On May 6, I attended the memorial service for Claire Lovell at the request of her daughter Robin and our Seaside Signal editor RJ Marx. Since I had more of a history with Claire, both thought a few words of remembrance would be better served if I represented the Signal on its behalf.
I first became aware of Claire’s presence in the community when I moved to Seaside in 2003, but it wasn’t until I was hired as the managing editor for the Seaside Signal in January 2004 that I officially met her.
It didn’t take long to fully realize she had a strong will, quick wit and loyal following. On the other hand, not everyone enjoyed reading her weekly column. There was the mentality that you liked it or you didn’t — there was no in between.
However, it never ceased to astound me or our staff that each week, she hand delivered her column filling two legal-sized pages; each was hand-printed, single spaced, and all in capitalization. In a world that was in the throes of a new industry called digital technology, Claire continued to hand write each word up to her last, but not her final column.
In the course of my two years, we butted heads several times. Along with our publisher Kyle Larsen, we were three strong willed professionals, each with our own views on the direction of her column, which sometimes couldn’t come together to make a perfect kettle of coffee.
The world had expanded and was changing. There was political correctness, tolerance and education — in the sense of not letting history repeat itself. But this was not part of Claire’s world of Seaside and Clatsop County where almost everything stayed the same. Over the years, each column revealed slight intricacies of her life where nostalgia was very much a part of it.
She was very political and during a presidential election, she would pen her thoughts, opinions, and the candidate she favored. As well, many of her comments were so far into the “gray” area of journalism, we would either cut the graph or pull the column altogether.
Claire loved her life. She was born in Seaside and lived most of her 96 years here. She often wrote about John, the man she dearly loved; her children; her friends — both present and past — and always gave accolades to those deserving of them. She also never gave a second thought to correct our city officials or tell them what she thought about the work they had done… or lack of; or making a point to let the newspaper know the error of its ways. One never knew what Claire was going to write or whom she was going to write about. Those who came under her pen were either elated they were mentioned, or embarrassed — either way, her words were out in the universe for all to read.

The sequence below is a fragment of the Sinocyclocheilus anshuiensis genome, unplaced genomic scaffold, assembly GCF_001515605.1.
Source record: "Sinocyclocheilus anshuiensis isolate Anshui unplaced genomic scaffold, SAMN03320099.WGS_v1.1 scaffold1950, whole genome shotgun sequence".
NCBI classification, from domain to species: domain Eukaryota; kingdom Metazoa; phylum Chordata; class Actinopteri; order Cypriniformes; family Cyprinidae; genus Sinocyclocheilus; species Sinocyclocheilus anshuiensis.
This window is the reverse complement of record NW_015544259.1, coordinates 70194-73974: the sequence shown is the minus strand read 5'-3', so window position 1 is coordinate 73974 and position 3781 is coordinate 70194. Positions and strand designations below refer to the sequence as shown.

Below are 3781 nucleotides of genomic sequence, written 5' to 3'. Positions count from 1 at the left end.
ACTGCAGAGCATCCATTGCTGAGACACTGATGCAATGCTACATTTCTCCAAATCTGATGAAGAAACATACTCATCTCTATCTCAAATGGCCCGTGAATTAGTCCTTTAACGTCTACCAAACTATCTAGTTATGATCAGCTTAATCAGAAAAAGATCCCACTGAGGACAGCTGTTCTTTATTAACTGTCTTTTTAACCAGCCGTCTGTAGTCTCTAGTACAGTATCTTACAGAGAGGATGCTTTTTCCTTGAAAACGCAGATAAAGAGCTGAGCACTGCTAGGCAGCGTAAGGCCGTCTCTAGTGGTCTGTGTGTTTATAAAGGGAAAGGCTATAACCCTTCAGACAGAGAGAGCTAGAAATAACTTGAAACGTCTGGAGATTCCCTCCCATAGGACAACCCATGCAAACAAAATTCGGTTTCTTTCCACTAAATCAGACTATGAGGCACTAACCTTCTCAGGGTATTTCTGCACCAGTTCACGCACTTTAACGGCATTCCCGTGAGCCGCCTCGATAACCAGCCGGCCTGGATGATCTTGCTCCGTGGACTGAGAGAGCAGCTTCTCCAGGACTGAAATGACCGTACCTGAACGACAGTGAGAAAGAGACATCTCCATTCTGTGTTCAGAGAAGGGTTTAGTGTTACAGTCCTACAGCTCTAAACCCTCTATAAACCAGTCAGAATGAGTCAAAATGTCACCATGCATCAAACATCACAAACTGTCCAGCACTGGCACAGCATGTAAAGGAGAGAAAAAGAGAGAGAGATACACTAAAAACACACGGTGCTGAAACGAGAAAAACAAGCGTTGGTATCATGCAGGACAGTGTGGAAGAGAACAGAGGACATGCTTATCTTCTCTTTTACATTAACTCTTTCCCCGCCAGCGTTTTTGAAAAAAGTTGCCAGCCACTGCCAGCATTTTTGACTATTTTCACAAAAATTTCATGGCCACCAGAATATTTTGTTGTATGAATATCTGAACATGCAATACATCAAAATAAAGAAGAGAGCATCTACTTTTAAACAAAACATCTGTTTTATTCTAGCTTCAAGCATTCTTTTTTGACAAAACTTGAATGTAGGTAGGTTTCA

She loved attending events: concerts at Liberty Theatre or her church, especially patriotic concerts; celebrations at the American Legion and the Kiwanis pancake feeds to name a few. Over the years, her attendance waned, not just due to age, but possibly not hearing of the event, missing the date, or as she would write in her column, she hadn’t been invited — as in the case of the annual Dorchester Conference. For whatever reason she missed an event, she made sure everyone knew.
After returning to the Signal in January 2014 in a different capacity, I felt I had gotten to know Claire a little better. Not just through her columns, but also by the few conversations we had in the office when she stayed a few minutes to rest before walking back home. Even up to the last time I saw her, she never ceased to amaze me that at 96 years old, when she felt up to it, she would walk from her house on Lincoln, along Roosevelt Drive to the Signal office, sometimes stopping traffic along the way. But she loved to walk, sometimes enduring the elements of the coastal weather; and sometimes those walks became inspiration for another column.
Rep. Suzanne Bonamici recently gave a speech on the floor of the House of Representatives recognizing Claire as the longtime Seaside Signal columnist of “Scene & Heard.” Claire’s column chronicled the happenings in and around Seaside with “cogent prose and an observant eye.” She was a regular staple of the newspaper for 27 years.
Upon reading that article, I pondered the question, “What would Claire have thought?” From my observation, Claire might have shrugged her shoulder, waived it on with her hand as if no big deal, and not given it a second thought. But, I believe, she would have been delighted that a representative of the State of Oregon had recognized her for her dedication to the craft of writing and her love of the written word.
People attending Claire’s service shared their experiences of remembrance. As I listened, several stories brought back quips from her columns. In unison, the audience laughed and nodded their heads in a “yes” fashion, acknowledging the memory.
With Claire’s passing, she may have lightened my workload, but she has not lightened the void left in the hearts of the community or in my thoughts. As I prepare for each issue of the Signal, the void of her name on my post-it note is a reminder that somewhere in the universe is her final column — the one that never made it to our office for printing.
She was head strong, but she knew how to compile her wit, sarcasm and vigor into a signature language that was her own and one her readers became accustomed.
Claire, you are missed now, in the future, and beyond. Thank you for your years of contribution, loyalty to your readers, and staying with the Seaside Signal even in the roughest of times. We are forever grateful and in your debt.